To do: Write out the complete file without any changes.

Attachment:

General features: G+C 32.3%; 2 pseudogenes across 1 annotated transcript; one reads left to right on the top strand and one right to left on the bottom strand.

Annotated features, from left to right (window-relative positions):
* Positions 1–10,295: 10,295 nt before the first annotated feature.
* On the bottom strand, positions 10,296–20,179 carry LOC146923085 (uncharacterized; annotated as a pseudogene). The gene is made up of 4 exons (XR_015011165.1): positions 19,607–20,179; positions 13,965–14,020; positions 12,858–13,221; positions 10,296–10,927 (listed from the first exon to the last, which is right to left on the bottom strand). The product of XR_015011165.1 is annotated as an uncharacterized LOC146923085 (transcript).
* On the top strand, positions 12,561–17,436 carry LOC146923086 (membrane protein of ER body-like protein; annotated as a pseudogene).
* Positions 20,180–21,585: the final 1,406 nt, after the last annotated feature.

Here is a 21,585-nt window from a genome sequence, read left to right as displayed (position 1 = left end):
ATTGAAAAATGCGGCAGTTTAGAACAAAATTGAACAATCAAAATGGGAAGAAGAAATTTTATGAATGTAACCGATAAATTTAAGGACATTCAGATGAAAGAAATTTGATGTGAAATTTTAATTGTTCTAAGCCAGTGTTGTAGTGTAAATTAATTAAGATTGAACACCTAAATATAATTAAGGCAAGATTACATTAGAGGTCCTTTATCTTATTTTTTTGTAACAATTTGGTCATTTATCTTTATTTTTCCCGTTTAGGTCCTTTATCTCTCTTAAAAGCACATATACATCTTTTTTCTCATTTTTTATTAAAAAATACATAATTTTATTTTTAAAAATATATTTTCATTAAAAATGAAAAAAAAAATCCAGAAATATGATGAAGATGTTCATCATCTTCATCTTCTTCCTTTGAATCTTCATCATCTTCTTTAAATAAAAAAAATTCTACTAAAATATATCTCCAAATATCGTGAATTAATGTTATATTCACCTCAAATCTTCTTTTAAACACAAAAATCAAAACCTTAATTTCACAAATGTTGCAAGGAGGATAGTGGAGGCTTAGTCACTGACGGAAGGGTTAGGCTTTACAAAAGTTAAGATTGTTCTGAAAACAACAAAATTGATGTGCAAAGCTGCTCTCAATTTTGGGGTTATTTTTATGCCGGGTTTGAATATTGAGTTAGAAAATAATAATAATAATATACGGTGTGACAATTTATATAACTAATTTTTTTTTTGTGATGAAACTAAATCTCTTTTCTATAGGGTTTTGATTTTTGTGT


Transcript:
General features: G+C 32.3%; 2 pseudogenes across 1 annotated transcript; one reads left to right on the top strand and one right to left on the bottom strand.

Annotated features, from left to right (window-relative positions):
* Positions 1–10,295: 10,295 nt before the first annotated feature.
* On the bottom strand, positions 10,296–20,179 carry LOC146923085 (uncharacterized; annotated as a pseudogene). The gene is made up of 4 exons (XR_015011165.1): positions 19,607–20,179; positions 13,965–14,020; positions 12,858–13,221; positions 10,296–10,927 (listed from the first exon to the last, which is right to left on the bottom strand). The product of XR_015011165.1 is annotated as an uncharacterized LOC146923085 (transcript).
* On the top strand, positions 12,561–17,436 carry LOC146923086 (membrane protein of ER body-like protein; annotated as a pseudogene).
* Positions 20,180–21,585: the final 1,406 nt, after the last annotated feature.

Here is a 21,585-nt window from a genome sequence, read left to right as displayed (position 1 = left end):
ATTGAAAAATGCGGCAGTTTAGAACAAAATTGAACAATCAAAATGGGAAGAAGAAATTTTATGAATGTAACCGATAAATTTAAGGACATTCAGATGAAAGAAATTTGATGTGAAATTTTAATTGTTCTAAGCCAGTGTTGTAGTGTAAATTAATTAAGATTGAACACCTAAATATAATTAAGGCAAGATTACATTAGAGGTCCTTTATCTTATTTTTTTGTAACAATTTGGTCATTTATCTTTATTTTTCCCGTTTAGGTCCTTTATCTCTCTTAAAAGCACATATACATCTTTTTTCTCATTTTTTATTAAAAAATACATAATTTTATTTTTAAAAATATATTTTCATTAAAAATGAAAAAAAAAATCCAGAAATATGATGAAGATGTTCATCATCTTCATCTTCTTCCTTTGAATCTTCATCATCTTCTTTAAATAAAAAAAATTCTACTAAAATATATCTCCAAATATCGTGAATTAATGTTATATTCACCTCAAATCTTCTTTTAAACACAAAAATCAAAACCTTAATTTCACAAATGTTGCAAGGAGGATAGTGGAGGCTTAGTCACTGACGGAAGGGTTAGGCTTTACAAAAGTTAAGATTGTTCTGAAAACAACAAAATTGATGTGCAAAGCTGCTCTCAATTTTGGGGTTATTTTTATGCCGGGTTTGAATATTGAGTTAGAAAATAATAATAATAATATACGGTGTGACAATTTATATAACTAATTTTTTTTTTGTGATGAAACTAAATCTCTTTTCTATAGGGTTTTGATTTTTGTGT